Author: Trevor Noah
First Published: November 15, 2016
Genres: Humor, Memoir
Trevor Noah’s unlikely path from apartheid South Africa to the desk of The Daily Show began with a criminal act: his birth. Trevor was born to a white Swiss father and a black Xhosa mother at a time when such a union was punishable by five years in prison. Living proof of his parents’ indiscretion, Trevor was kept mostly indoors for the earliest years of his life, bound by the extreme and often absurd measures his mother took to hide him from a government that could, at any moment, steal him away. Finally liberated by the end of South Africa’s tyrannical white rule, Trevor and his mother set forth on a grand adventure, living openly and freely and embracing the opportunities won by a centuries-long struggle.
Born a Crime is the story of a mischievous young boy who grows into a restless young man as he struggles to find himself in a world where he was never supposed to exist. It is also the story of that young man’s relationship with his fearless, rebellious, and fervently religious mother—his teammate, a woman determined to save her son from the cycle of poverty, violence, and abuse that would ultimately threaten her own life.
The stories collected here are by turns hilarious, dramatic, and deeply affecting. Whether subsisting on caterpillars for dinner during hard times, being thrown from a moving car during an attempted kidnapping, or just trying to survive the life-and-death pitfalls of dating in high school, Trevor illuminates his curious world with an incisive wit and unflinching honesty. His stories weave together to form a moving and searingly funny portrait of a boy making his way through a damaged world in a dangerous time, armed only with a keen sense of humor and a mother’s unconventional, unconditional love.
For those that don’t already know who Trevor Noah is, he is a comedian from South Africa that is now the current host of The Daily Show, taking the place of Jon Stewart when he retired. Trevor is an accomplished polyglot, speaking 9 languages fluently and has some fluency in several more. In much of his comedy, he talks about his difficulties with racial identity having been born during apartheid to an African mother and a Swiss father. Apartheid was a system of institutionalized segregation in South Africa that lasted from the 1940s to the 1990s.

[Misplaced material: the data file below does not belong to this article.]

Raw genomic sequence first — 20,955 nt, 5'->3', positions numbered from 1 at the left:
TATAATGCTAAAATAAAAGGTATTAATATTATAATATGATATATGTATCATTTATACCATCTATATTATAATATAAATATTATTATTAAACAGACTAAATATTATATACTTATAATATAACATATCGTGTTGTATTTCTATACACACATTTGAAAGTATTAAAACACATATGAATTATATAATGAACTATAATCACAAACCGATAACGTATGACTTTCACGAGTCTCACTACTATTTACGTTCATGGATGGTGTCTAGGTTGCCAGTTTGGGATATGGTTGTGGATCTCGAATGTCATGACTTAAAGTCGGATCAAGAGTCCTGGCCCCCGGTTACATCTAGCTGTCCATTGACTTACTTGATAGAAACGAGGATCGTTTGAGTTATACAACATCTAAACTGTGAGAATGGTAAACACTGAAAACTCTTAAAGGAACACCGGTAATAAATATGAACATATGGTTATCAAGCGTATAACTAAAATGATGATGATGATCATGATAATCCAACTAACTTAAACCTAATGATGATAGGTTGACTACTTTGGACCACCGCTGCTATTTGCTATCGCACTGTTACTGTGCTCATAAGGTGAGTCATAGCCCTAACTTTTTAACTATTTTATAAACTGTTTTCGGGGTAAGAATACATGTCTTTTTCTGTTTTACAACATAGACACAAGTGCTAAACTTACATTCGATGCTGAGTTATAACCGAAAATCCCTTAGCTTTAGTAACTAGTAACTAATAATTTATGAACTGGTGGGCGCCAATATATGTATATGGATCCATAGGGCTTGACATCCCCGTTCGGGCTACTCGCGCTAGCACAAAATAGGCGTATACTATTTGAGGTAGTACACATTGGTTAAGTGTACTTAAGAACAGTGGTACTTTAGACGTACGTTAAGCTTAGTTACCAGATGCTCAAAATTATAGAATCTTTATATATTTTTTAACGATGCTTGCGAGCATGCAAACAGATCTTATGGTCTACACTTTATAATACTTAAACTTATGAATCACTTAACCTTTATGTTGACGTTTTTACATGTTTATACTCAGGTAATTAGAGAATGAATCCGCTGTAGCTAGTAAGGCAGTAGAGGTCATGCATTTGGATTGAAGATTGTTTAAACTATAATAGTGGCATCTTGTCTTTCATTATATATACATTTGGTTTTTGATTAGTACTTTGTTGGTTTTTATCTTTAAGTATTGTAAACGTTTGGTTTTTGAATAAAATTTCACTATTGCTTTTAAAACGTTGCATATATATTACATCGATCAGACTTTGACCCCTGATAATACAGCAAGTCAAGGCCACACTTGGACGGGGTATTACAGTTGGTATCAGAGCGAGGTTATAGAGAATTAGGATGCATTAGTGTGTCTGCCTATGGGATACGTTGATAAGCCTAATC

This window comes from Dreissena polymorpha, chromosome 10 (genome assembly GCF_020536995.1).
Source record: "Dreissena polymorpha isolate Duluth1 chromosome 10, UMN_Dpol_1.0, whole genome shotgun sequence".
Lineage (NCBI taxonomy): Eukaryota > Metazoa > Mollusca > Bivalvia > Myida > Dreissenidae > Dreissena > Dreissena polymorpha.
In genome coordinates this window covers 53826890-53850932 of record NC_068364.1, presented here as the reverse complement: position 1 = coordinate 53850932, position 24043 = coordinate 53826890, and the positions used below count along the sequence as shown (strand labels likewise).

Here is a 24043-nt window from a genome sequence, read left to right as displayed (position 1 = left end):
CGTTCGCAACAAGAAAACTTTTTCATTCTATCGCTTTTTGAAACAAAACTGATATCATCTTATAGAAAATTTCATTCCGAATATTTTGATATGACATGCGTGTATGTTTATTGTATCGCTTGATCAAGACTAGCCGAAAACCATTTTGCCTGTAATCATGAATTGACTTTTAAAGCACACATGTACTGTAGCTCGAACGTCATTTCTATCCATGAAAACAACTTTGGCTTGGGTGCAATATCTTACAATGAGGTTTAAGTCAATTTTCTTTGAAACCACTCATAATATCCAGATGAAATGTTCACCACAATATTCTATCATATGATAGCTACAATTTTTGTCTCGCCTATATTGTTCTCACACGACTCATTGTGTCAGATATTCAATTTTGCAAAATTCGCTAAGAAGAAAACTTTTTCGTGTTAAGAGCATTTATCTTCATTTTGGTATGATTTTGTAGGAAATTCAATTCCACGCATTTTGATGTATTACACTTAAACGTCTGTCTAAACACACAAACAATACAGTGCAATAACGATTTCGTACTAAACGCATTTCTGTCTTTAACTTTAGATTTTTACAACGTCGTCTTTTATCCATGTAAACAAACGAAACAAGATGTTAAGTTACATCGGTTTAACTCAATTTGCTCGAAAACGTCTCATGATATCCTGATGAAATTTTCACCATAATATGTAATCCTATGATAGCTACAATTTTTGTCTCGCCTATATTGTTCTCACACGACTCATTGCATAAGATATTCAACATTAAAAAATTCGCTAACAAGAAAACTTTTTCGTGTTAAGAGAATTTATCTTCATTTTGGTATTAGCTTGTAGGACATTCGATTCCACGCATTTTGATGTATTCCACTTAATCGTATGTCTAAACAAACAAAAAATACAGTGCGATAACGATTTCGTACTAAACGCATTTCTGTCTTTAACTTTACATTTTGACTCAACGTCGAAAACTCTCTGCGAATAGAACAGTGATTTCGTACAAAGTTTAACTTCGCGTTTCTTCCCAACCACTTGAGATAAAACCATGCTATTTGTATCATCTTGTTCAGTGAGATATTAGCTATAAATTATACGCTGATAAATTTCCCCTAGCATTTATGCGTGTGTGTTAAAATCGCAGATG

“We tell people to follow their dreams, but you can only dream of what you can imagine, and, depending on where you come from, your imagination can be quite limited.”
The book is bursting at the seams with humorous anecdotes about growing up as the wild child in his family. Getting in trouble, trying to outrun and outsmart his mom, committing petty crimes with friends, striking out with girls; Trevor’s life was colorful in no small part because of his mother. In interviews, Trevor has stated that his memoir became an open love letter to his mother, Patricia Noah–a fiercely independent woman that refused to be held down by her race or gender and sought to show her son the world outside of apartheid South Africa, who tried to save her son from the cruelty of the world.
The last chapters had me sobbing which was something that I hadn’t anticipated. Trevor mentions his step-father in the early chapters in passing, like a dark cloud that hung over his family’s life. I wasn’t prepared for the deeply troubling and heartbreaking portrait of a loving family ripped apart by abuse and the failures of law enforcement to prevent tragedy despite numerous attempts to get help.
“The world doesn’t love you. If the police get you, the police don’t love you. When I beat you, I’m trying to save you. When they beat you, they’re trying to kill you.”
I was already a fan of Trevor Noah, having watched some of his stand-up comedy and was overjoyed when he took over The Daily Show. From this memoir I have a newfound respect for Trevor not only for the horrendous abuse and racism he has endured but how he allowed these things to shape who he is. He approaches issues of race, identity, poverty, and abuse with honesty and was able to articulate his feelings on topics that I have been struggling with for years. This memoir was surprisingly cathartic to me as someone that has struggled both with a mixed racial background and as a survivor of domestic abuse.
This was a wonderful memoir that really showcased that even in the darkest of places one can still find hope and strength in love. It was both insightful and laugh out loud funny, even if some of the humor could be viewed as highly offensive. I really enjoyed this memoir and am happy that I read it, it’s definitely going down on my shelf as a favorite.
Warnings: Racism, violence, domestic abuse